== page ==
Lionfish Stings – Treating | iDive Blog
Here’s a great list of recommendations for dealing with a lionfish sting. As the invasive species continues to flourish in the Caribbean, diver’s are finding themselves running in to these guys a bunch. While we’re supposed to wipe them out (since they’re invasive), they are mesmerizing to look at and photograph. Typically, they’re well behaved and most cases of stings have completely understandable defensive reasoning by the lionfish. In other words, either people are being careless or hunting the lionfish. Either way, this quick read will give you some guidance to deal with it should you find yourself faced with the problem.
Lionfish Sting Guidelines
- Remain calm. Notify your dive buddy and immediately terminate your dive.
- Moment of lionfish sting, a diver can immediately start trying to squeeze or “milk”the venom out of stung area. This has helped other divers lessen the amount or distance of the venom spread. The diver can do this while signaling the other divers and while ascending.
- Ascend slowly, observing all decompression stops, and surface as soon as possible.
- Remove any foreign material such as lionfish spines. Add pressure to the wound to try and squeeze out the venom. Rinse the wound with clean water.
- Soak wound (30 minutes) in heated, non-scalding, water as soon as possible. The lionfish venom is protein based and is neutralized by the hot water thus preventingthe protein from moving into the blood stream. The hot water is quite effective for controlling the pain.
- Call 911 as soon as possible. The operators have all been instructed and are familiar with medical protocol for lionfish stings. They will immediately initiate preliminary assessment and treatment.
- If not close to medical care, one could take BENADRYL (Antihistamine) and IBUPROFEN (Motrin or Advil). (Anti inflammatory). Medication will not only reduce the pain but more importantly reduce the swelling that can pressure the arteries, veins, and lymph ducts shut cutting off the bodies vital healing process to the area of the sting. The more swelling that occurs, the greater the wound and skin in the area suffers, turning grey as the swelling persists. The immediate care can dramatically reduce the damage to the affected area after a lionfish sting.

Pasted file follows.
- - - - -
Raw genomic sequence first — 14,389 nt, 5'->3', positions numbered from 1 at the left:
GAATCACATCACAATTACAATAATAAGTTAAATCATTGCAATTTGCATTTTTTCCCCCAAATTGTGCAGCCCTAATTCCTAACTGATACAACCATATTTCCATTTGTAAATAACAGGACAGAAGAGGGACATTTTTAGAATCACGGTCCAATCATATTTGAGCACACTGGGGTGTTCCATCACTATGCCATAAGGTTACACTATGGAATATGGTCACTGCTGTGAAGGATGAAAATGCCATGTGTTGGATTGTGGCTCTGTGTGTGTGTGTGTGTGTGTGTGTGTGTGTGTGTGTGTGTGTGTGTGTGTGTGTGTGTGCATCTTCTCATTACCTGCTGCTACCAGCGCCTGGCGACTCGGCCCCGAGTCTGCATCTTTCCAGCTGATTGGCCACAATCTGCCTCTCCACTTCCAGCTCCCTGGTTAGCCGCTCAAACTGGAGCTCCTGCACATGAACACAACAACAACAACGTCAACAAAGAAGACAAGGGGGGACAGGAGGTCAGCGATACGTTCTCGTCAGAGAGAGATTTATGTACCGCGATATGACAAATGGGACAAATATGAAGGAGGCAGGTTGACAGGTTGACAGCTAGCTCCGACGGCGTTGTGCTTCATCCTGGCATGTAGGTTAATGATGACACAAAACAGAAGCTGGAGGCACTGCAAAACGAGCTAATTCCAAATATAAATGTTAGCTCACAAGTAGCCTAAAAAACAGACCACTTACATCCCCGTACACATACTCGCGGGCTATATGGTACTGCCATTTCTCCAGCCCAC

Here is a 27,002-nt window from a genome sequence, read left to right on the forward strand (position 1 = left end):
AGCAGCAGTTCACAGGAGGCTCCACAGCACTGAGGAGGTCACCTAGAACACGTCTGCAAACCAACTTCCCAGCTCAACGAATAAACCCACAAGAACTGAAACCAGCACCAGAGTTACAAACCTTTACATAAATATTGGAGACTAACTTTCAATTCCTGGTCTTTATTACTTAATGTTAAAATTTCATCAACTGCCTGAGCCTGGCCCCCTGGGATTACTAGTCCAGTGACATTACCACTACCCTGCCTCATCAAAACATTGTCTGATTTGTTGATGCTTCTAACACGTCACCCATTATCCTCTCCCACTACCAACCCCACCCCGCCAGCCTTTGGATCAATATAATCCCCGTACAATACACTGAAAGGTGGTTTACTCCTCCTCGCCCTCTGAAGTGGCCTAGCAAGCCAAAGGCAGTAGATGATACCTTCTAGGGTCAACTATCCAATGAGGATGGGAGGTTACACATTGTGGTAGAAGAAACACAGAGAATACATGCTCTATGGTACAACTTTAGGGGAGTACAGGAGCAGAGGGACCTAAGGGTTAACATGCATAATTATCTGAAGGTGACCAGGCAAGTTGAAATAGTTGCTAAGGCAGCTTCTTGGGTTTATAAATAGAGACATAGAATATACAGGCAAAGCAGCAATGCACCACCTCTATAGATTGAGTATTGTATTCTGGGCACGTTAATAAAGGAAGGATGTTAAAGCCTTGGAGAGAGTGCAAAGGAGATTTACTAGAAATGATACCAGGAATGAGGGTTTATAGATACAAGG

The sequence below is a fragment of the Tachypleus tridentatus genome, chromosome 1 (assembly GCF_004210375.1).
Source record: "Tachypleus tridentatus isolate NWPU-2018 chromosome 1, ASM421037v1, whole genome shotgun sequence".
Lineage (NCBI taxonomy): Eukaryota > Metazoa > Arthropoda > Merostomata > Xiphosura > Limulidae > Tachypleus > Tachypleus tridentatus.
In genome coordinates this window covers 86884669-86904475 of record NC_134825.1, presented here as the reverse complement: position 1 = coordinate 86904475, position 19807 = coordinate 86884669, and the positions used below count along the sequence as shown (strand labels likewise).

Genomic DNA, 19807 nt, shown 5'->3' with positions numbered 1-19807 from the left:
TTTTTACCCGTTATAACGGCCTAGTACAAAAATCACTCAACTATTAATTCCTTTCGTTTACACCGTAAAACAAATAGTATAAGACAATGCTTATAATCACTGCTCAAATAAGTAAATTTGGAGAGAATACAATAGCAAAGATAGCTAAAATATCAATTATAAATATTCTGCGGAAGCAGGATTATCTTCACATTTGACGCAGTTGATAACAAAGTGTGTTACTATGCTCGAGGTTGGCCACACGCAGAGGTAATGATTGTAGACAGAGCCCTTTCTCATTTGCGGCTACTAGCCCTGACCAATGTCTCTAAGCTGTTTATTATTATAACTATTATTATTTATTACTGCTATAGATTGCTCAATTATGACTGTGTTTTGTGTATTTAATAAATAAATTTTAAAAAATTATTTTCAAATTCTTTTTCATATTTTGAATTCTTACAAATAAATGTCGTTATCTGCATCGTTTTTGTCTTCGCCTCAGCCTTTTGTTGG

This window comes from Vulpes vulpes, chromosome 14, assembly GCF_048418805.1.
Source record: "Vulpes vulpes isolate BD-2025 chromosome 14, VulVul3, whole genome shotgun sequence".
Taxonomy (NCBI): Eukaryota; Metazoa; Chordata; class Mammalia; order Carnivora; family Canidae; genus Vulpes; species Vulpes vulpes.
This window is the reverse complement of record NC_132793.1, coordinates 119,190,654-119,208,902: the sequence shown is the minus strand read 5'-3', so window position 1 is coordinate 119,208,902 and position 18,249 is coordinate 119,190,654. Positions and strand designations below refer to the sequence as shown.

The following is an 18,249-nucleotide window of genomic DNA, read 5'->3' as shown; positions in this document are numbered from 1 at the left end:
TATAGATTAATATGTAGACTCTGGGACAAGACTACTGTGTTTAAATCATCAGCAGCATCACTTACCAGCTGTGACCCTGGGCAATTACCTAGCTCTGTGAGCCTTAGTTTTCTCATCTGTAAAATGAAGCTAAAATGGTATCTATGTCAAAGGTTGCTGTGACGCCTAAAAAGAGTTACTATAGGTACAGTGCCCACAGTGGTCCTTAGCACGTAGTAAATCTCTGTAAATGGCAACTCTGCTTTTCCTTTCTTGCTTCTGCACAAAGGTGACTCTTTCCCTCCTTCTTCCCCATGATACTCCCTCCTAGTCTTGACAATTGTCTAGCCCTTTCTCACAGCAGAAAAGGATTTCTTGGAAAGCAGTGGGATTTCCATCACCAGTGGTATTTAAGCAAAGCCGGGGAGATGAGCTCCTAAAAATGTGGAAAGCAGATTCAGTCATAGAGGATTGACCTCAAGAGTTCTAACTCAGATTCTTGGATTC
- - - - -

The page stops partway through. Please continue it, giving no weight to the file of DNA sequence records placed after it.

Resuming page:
- Monitor vitals, circulation, airway, and breathing. Lionfish victims commonly go into shock.
- Your 911 operator will direct you to the appropriate medical facility. Get there as soon as possible.
- No lion fish envenomation should ever be underestimated. Pain can be significant and secondarycomplications much more so. Get them treated to avoid any complications.
- Additional information for your injury can be accessed by calling:DAN Emergency Hotline (+1-919-684-9111) orNon Emergency (+1-919-684-2948)
The injuries can be serious, and if there is hand involvement, special medical attention may be required.
Learn more about lionfish envenomation and see more photos at:11 Recommendations for Treating a Lionfish Sting | Cayman Islands Diving | iDive Blog
Liked the information in this article? Check out our blog on Jellyfish Stings.